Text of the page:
Joy Harjo Named U.S. Poet Laureate, Elizabeth Acevedo Wins Carnegie, and More


Every day Poets & Writers Magazine scans the headlines—publishing reports, literary dispatches, academic announcements, and more—for all the news that creative writers need to know. Here are today’s stories.

“I count among these ancestors and teachers my Muscogee Creek people, the librarians who opened so many doors for all of us, and the original poets of the Indigenous tribal nations of these lands, who were joined by diverse peoples from nations all over the world to make this country and this country’s poetry.” Joy Harjo on accepting the position of U.S. poet laureate. Succeeding Tracy K. Smith, Harjo is the first Native American poet to serve as laureate. (Poets & Writers)

Elizabeth Acevedo has become the first writer of color to win the Carnegie Medal, the United Kingdom’s most prestigious children’s book award. Acevedo won the prize for her young adult verse novel, The Poet X. (Guardian)

In anticipation of Pride Week and the fiftieth anniversary of the Stonewall riots, poet Danez Smith pens a letter to writer, editor, and activist Essex Hemphill, one of the many queer artists who died during the AIDS epidemic. “The shifting sands have revealed what we’ve known for years: that queer people are innovators of body, mind, and spirit, that the world cannot function without our art.” (New York Times)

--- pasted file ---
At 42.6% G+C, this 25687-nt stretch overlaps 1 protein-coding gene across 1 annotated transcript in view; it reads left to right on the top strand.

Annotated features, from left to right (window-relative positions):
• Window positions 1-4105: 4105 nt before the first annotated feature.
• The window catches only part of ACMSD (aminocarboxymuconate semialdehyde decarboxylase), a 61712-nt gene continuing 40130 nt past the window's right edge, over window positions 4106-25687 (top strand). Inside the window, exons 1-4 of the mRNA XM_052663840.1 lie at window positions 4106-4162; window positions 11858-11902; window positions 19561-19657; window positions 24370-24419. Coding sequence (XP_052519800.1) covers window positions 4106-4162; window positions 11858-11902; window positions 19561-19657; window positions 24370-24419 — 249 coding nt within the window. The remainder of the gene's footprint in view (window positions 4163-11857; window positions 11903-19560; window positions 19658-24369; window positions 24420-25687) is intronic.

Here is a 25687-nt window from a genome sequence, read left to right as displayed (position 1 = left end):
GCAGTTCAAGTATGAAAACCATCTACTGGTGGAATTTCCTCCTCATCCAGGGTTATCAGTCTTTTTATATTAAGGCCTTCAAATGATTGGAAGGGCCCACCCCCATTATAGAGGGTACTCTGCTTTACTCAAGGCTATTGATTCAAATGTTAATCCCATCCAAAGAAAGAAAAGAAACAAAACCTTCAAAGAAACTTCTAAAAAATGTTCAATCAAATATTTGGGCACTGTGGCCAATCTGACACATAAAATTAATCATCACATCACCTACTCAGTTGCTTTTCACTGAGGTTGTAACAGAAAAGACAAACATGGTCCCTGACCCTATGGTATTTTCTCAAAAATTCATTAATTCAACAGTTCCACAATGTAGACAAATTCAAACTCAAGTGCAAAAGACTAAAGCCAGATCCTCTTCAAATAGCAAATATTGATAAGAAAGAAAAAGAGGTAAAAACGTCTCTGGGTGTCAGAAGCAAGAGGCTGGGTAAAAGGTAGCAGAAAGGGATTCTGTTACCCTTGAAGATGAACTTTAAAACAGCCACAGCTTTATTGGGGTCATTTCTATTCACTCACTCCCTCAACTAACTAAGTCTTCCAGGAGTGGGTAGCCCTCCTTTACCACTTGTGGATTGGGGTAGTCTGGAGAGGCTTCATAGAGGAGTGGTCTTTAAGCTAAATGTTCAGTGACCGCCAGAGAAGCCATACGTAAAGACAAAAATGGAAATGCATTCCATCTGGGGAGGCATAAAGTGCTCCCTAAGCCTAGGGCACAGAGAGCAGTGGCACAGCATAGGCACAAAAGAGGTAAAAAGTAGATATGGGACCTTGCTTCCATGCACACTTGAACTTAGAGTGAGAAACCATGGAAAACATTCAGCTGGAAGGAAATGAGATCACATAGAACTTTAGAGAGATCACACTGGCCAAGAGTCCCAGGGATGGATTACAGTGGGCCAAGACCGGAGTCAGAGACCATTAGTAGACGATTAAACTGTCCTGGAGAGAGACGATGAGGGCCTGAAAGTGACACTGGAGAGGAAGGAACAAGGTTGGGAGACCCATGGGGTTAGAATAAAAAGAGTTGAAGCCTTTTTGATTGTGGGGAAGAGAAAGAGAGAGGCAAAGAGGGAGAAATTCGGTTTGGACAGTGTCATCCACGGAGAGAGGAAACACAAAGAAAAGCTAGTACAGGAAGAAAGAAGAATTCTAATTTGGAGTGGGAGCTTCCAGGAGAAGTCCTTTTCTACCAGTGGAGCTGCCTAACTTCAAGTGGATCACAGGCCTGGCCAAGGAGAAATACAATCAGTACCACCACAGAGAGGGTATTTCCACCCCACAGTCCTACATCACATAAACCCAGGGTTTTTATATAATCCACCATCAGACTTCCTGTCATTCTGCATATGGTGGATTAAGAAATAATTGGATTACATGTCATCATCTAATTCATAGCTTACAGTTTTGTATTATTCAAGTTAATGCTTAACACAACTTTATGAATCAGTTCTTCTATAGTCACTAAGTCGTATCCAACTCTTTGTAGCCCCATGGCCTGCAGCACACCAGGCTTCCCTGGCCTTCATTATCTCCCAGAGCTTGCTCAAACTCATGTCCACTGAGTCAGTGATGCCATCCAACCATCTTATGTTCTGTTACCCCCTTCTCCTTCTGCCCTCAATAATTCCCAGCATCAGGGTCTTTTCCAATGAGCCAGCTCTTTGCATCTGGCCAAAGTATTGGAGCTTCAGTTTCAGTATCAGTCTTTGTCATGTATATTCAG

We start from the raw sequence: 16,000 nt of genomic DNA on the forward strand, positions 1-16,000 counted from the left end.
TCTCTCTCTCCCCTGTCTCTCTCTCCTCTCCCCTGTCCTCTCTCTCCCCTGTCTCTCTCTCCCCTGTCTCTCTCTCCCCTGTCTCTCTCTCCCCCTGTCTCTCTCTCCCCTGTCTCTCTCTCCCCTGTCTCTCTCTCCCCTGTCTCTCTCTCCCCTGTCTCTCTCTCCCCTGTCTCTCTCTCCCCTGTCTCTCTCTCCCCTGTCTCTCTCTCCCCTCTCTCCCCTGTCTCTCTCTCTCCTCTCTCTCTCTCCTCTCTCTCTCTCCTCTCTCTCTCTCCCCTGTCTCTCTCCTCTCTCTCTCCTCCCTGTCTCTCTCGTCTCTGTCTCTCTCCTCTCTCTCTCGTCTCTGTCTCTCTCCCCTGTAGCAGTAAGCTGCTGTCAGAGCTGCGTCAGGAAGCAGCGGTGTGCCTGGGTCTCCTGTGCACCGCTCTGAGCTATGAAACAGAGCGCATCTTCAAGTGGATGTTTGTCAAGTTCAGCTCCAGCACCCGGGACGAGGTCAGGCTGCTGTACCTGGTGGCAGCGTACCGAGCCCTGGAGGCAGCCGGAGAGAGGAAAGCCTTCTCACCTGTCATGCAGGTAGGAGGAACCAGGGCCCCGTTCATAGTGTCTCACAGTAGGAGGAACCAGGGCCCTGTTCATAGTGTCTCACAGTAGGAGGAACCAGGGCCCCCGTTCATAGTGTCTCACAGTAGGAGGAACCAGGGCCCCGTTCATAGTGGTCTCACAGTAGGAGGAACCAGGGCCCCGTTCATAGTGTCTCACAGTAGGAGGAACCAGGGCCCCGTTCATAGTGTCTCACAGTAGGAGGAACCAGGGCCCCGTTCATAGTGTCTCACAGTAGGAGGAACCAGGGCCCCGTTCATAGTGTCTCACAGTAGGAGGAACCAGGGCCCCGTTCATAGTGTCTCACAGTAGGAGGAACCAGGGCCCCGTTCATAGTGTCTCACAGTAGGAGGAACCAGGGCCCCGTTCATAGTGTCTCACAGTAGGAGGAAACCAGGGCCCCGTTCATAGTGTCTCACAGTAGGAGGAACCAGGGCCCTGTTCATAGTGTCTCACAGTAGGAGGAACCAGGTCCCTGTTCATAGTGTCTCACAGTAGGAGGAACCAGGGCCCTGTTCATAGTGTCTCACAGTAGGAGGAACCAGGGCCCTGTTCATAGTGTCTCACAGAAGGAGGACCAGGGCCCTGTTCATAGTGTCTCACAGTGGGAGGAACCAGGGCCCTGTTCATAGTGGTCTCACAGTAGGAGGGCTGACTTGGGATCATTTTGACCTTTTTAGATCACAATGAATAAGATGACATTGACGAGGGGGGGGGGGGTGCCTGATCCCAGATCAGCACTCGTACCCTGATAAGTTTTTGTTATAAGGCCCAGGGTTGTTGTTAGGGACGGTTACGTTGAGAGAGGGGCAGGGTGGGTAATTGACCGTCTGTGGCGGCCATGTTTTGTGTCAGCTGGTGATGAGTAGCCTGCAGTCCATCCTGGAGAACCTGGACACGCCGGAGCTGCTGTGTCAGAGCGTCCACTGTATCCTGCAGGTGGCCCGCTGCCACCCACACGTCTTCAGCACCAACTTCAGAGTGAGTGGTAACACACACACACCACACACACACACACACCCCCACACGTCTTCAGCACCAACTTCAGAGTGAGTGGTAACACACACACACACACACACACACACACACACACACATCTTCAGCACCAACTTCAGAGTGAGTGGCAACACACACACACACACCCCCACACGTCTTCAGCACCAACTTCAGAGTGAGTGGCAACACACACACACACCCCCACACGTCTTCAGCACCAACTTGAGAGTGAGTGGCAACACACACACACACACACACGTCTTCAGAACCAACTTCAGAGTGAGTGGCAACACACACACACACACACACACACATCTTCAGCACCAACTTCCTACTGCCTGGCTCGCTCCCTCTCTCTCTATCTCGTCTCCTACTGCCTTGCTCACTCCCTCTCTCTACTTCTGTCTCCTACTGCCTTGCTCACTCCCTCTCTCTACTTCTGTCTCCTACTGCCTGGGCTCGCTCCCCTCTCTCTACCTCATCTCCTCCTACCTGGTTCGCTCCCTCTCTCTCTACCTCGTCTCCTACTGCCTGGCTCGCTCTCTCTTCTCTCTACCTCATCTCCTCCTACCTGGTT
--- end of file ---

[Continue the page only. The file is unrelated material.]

“Time itself is a human invention, and given that it’s a human invention, one of the things that we can do, or one of the things I try to do in my own work, is to write against the notion of things happened, and therefore they are no longer happening.” Alexis De Veaux joins Adrian Brooks, Rita Mae Brown, Cheryl Clarke, and Max Wolf Valerio in writing about the ways in which the Stonewall revolution is still happening. (Literary Hub)

“If I had a dollar for every time an editor has assumed that no one sick or disabled reads or that no one will know what the word ‘ableism’ means, I’d be able to pay off my student loans.” Leah Lakshmi Piepzna-Samarasinha on writing about disability as a culture and community in her new essay collection, Care Work: Dreaming Disability Justice. (Guernica)

“I became my own interpreter. I imagined the world of the novel—the dialogue, the feelings, the landscape, even the silences—in Spanish, but by the time the meaning reached my fingertips, I typed it in English.” Ingrid Rojas Contreras describes writing her debut novel, Fruit of the Drunken Tree, while translating for her mother during a family medical crisis. (Paris Review)

Despite being located inside a sprawling weapons bazaar, the Darra Adam Khel Library in Pakistan prioritizes books and education as steps toward peace. (New York Times)

And Amazon has released its annual list of Best Books of the Year So Far, recommending the novels City of Girls by Elizabeth Gilbert and The Night Tiger by Yangsze Choo as must-reads for 2019. (Bustle)